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Dolphin Talk

In Douglas Adams' Hitchhiker's Guide to the Galaxy, it is stated that humans are actually the third most intelligent species in the world. The first are mice, who are actually testing us while we think we are testing them, and the second are dolphins. "On the planet Earth, man had always assumed that he was more intelligent than dolphins because he had achieved so much - the wheel, New York, wars and so on - whilst all the dolphins had ever done was muck about in the water having a good time. But conversely, the dolphins had always believed that they were far more intelligent than man - for precisely the same reason."  Aware of the impending destruction of the Earth in the novel, the dolphins leave the planet and try to relay a final message that ends up being "misinterpreted as a surprisingly sophisticated attempt to do a double-backwards-somersault through a hoop whilst whistling the Star Spangled Banner, but in fact the message was this: So long, and thanks for all the fish."

The sea-dwelling mammals have long been of fascination to human beings for their often playful and curious nature, and their relative intelligence compared to most other creatures with whom we share the world. Of the sea creatures, they have proven to be among the most useful and easy to interact with for humans, in a way that horses and mules and dogs and cats are useful. There has been some excitement in the blogosphere lately due to this study that plans to create the first two-way communication between dolphins and humans through the use of some sophisticated technology and long-studied habits of the creatures. Some of the excitement is a bit overdone, though, as one of the scientists involved pointed out.

This is not an advancement towards "conversation" with dolphins. One cannot have true conversation with one's dog, for example, but we can relate certain commands to a dog that it can learn to be familiar with (as an aside, I tend to sometimes think my dogs can understand me or at least get what I'm feeling, but I understand there's no reasonable basis for that, just a feeling or a hope, I suppose!). It will be similar to the dolphins; just as we have worked out way of communicating certain things with our dogs (and are sometimes able to get an idea of something the dog is trying to communicate too depending on its actions and mood), these scientists are expecting to do the same with the dolphins. Perhaps it will help us learn more about how these creatures act, but it likely isn't going to be bringing any sort of tremendous revelation or use to us outside of the realm of these studies. At the end of the day they are still irrational and guided by instinct, incapable of understanding concepts like justice, liberty, and morality. Good luck, though, to these researches in working to further understand the fun creatures and building some sort of communications with them!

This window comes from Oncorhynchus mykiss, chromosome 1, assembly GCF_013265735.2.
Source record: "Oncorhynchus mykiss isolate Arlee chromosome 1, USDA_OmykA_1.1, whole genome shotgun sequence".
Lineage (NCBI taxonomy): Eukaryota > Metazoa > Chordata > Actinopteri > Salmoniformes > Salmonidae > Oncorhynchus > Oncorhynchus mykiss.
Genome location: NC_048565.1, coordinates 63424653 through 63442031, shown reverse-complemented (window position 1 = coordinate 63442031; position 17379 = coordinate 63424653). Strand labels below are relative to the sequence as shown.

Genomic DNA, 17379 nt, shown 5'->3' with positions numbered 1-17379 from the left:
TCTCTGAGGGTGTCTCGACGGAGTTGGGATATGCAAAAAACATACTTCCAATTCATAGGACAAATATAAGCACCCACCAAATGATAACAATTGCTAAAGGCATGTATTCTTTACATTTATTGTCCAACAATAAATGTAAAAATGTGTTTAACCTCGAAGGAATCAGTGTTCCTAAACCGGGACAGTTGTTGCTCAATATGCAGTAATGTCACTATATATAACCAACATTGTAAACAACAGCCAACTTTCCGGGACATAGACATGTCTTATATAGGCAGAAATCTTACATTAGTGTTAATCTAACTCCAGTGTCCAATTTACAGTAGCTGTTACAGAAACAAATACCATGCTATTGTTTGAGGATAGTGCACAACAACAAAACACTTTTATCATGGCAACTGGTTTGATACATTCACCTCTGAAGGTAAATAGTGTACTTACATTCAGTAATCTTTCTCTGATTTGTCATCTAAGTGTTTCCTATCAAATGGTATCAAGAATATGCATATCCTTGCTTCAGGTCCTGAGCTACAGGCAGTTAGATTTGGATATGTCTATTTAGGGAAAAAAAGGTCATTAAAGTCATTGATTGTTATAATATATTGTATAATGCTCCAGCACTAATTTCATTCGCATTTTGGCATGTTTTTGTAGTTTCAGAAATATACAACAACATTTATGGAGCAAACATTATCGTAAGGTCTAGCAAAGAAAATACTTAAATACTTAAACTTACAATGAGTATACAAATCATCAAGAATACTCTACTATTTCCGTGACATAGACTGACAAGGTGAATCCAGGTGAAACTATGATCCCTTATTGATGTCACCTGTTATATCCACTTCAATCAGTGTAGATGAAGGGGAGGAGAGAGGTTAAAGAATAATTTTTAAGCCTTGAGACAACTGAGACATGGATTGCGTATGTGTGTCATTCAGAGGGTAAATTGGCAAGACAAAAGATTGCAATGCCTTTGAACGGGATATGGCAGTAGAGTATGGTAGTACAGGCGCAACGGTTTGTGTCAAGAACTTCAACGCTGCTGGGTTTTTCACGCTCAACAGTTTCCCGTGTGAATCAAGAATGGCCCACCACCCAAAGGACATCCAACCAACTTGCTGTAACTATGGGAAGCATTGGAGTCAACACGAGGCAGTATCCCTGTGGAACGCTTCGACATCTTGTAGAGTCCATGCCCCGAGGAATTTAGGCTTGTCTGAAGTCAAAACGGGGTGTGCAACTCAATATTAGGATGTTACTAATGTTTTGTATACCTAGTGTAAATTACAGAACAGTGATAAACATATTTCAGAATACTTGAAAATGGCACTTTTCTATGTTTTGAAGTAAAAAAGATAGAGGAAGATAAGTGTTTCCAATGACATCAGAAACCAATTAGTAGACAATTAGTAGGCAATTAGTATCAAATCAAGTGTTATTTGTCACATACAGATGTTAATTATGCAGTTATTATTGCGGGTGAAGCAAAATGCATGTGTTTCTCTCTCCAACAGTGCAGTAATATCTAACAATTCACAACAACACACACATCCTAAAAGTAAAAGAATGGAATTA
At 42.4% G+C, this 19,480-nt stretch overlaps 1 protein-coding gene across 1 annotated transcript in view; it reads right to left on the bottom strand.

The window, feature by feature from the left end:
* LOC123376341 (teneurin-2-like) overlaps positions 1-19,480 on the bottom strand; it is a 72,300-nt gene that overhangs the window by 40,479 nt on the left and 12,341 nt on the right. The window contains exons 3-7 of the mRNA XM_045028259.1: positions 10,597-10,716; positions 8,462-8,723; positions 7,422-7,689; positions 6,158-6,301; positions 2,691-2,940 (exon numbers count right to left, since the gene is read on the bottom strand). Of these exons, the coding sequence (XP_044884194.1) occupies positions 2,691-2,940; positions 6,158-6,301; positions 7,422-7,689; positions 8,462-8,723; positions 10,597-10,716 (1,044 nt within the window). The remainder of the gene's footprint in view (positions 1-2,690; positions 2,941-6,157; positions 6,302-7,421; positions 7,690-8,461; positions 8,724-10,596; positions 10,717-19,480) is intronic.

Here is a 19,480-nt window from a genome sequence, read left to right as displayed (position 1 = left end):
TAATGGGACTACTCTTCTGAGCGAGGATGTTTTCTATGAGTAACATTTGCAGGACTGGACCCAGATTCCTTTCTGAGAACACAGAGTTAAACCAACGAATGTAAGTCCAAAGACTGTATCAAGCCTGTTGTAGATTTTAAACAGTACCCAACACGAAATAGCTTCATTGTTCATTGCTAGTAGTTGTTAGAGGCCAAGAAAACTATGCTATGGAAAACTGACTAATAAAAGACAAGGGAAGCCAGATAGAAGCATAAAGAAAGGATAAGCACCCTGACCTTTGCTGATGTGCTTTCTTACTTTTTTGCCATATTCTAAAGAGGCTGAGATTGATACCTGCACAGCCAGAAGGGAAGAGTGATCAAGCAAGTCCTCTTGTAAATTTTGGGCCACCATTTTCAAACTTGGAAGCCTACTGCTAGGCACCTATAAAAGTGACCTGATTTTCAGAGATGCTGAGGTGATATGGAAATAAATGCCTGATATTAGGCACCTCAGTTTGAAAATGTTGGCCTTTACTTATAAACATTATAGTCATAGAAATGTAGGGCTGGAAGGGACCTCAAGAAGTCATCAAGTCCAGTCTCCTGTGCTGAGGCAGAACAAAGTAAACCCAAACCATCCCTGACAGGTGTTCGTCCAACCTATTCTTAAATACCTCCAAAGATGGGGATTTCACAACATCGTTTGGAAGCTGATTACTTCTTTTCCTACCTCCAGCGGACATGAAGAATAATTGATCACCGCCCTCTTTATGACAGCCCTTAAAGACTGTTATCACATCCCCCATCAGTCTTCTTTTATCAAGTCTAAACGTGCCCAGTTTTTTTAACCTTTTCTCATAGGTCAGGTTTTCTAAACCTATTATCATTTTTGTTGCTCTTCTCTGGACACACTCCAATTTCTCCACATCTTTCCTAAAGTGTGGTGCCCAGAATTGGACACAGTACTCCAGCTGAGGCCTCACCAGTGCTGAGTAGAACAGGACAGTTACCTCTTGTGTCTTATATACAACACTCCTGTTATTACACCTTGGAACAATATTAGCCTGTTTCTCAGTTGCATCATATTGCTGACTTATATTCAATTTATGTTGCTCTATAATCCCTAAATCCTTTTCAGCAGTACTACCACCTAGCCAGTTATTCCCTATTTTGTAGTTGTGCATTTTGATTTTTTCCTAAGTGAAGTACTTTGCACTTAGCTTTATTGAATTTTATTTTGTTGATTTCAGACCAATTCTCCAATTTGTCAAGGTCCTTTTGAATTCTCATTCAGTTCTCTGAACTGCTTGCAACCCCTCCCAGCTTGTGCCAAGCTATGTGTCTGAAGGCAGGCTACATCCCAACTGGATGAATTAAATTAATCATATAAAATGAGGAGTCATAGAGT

Categories > Technology

Discussions - 2 Comments

Adams' work is based on a deafening silence regarding the human capacity to see with BOTH the body's eye and the mind's eye. It is with the "body's eye," that is, with our five physical senses that we hear, see, taste, touch and smell the things of our world, and we share that capacity for sensory perception with the sub-human animals--many of which have sensory capabilities which are much superior to ours. However, the sub-human animals see ONLY with the body's eye, whereas we humans see with the mind's eye as well. Consider that which is unique to human communication: COMMON NOUNS. Take, for example, the common noun chair. It identifies the idea, the purpose or the function of that particular type of furniture. The idea that is both in and common to all chairs--to sit on--has no physical properties and thus it cannot be seen with the body's eye. Instead, it is that uniquely human work, performed by the mind's eye, of extracting "the one" or the idea of chair from the many chairs that we see and sit on that is both the source our our ability to understand what a chair is as well as all of those common nouns which are found only in human speech. It is, after all, the INability of all sub-human creatures to see with the mind's eye that is responsible for the fact that common nouns form no part of their communication, and for the fact that we do not enroll them in academic institutions.

I don't think there's a lick of evidence that the difference between humans and other intelligent species is anything other than larger, more complex brains. This medieval bias concerning man's "soul" and how it makes him particular and special...tsk tsk. Sorry, I just don't see it. We live, eat, and die, and so do they. We feel emotion, and so do they. We are animated by mating most of our lives, and so are they. We talk...and so may they if we had ears to hear them. Let's be a little less quick to assume our superiority. In their world, we are interesting, clumsy creatures who lack important equipment and can't "talk" right. Sound familiar?

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